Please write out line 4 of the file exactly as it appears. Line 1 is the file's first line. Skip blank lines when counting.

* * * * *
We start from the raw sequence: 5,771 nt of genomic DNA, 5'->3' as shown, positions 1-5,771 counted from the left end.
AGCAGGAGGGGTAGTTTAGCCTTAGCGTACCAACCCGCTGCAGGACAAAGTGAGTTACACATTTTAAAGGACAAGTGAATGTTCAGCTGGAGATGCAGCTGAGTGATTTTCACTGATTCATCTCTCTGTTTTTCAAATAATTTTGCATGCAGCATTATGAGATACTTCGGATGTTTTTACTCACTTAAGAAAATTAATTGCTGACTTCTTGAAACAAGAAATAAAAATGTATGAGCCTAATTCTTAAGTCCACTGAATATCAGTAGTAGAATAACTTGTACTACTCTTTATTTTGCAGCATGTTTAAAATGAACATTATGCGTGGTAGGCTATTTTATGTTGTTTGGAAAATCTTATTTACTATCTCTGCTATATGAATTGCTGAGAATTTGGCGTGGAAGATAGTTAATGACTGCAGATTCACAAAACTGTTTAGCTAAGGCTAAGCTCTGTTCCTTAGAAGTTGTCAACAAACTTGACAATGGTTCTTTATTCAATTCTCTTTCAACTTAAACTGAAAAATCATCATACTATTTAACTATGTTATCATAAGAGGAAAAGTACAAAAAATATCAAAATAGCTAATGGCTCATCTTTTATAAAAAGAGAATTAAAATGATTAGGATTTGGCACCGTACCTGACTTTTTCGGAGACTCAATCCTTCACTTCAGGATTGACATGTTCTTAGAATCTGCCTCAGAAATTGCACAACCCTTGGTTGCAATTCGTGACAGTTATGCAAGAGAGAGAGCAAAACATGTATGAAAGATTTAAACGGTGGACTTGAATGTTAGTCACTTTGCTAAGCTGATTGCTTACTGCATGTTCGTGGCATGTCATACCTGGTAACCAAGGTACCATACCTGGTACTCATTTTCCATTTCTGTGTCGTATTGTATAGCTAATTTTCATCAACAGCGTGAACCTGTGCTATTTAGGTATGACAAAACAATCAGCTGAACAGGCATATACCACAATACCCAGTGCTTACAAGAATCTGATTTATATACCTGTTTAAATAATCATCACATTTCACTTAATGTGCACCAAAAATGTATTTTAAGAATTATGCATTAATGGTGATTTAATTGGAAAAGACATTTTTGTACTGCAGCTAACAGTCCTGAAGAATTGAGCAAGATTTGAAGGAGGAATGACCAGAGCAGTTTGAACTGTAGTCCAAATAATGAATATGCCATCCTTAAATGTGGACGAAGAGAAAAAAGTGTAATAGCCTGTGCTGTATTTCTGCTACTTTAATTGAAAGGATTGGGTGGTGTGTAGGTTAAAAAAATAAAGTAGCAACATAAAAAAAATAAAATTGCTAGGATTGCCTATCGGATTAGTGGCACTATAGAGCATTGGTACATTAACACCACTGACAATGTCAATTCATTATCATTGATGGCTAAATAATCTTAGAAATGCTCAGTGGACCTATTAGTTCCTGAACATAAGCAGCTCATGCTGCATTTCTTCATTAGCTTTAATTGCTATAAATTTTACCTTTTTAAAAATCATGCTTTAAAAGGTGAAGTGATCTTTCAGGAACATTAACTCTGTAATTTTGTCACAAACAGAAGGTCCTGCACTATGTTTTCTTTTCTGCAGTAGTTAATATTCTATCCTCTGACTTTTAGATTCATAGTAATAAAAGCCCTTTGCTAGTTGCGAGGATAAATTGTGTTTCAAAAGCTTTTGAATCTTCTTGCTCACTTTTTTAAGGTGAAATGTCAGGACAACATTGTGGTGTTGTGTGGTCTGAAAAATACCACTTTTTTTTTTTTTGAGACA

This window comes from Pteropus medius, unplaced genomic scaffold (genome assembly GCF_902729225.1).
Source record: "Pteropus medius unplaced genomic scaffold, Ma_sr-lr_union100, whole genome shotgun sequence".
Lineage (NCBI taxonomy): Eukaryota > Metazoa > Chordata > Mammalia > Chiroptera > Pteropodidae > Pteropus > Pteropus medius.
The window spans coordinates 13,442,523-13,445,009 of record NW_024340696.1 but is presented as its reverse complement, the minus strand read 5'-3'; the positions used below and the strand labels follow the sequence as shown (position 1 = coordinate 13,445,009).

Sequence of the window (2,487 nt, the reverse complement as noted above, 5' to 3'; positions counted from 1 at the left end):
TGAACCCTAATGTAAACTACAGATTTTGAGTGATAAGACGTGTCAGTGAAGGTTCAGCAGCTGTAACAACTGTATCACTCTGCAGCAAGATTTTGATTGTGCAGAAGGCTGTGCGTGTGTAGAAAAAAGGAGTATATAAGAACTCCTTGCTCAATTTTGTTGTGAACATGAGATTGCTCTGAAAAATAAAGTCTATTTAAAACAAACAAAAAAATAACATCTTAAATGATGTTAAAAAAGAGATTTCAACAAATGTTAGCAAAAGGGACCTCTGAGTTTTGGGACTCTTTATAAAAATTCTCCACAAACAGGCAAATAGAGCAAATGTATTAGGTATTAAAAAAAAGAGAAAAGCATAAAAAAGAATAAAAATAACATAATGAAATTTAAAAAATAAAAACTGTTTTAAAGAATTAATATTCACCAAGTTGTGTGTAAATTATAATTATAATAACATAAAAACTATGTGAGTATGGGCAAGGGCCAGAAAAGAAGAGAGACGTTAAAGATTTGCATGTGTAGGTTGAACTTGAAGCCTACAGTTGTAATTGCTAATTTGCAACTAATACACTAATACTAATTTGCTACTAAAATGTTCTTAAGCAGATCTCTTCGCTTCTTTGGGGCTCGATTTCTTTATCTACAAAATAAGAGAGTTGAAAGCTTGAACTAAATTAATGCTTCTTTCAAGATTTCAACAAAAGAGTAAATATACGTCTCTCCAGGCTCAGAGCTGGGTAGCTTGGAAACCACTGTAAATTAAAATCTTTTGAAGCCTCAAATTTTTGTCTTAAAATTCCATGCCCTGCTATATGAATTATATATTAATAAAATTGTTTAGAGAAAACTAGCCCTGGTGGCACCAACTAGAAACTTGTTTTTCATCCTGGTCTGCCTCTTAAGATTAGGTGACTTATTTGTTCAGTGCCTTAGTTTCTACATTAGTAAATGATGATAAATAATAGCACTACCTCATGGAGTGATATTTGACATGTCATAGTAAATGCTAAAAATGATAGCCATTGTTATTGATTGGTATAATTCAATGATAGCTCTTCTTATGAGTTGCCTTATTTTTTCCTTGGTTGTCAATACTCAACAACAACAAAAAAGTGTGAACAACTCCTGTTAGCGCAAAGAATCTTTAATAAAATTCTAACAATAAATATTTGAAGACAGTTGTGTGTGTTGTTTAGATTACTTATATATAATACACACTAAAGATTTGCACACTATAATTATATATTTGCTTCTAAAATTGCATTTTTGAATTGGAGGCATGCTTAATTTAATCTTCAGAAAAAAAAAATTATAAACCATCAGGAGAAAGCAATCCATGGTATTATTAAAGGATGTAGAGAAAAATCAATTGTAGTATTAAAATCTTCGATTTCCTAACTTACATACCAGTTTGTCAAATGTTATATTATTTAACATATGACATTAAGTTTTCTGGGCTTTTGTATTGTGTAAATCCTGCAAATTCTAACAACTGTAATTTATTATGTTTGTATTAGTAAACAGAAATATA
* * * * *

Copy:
Source record: "Pteropus medius unplaced genomic scaffold, Ma_sr-lr_union100, whole genome shotgun sequence".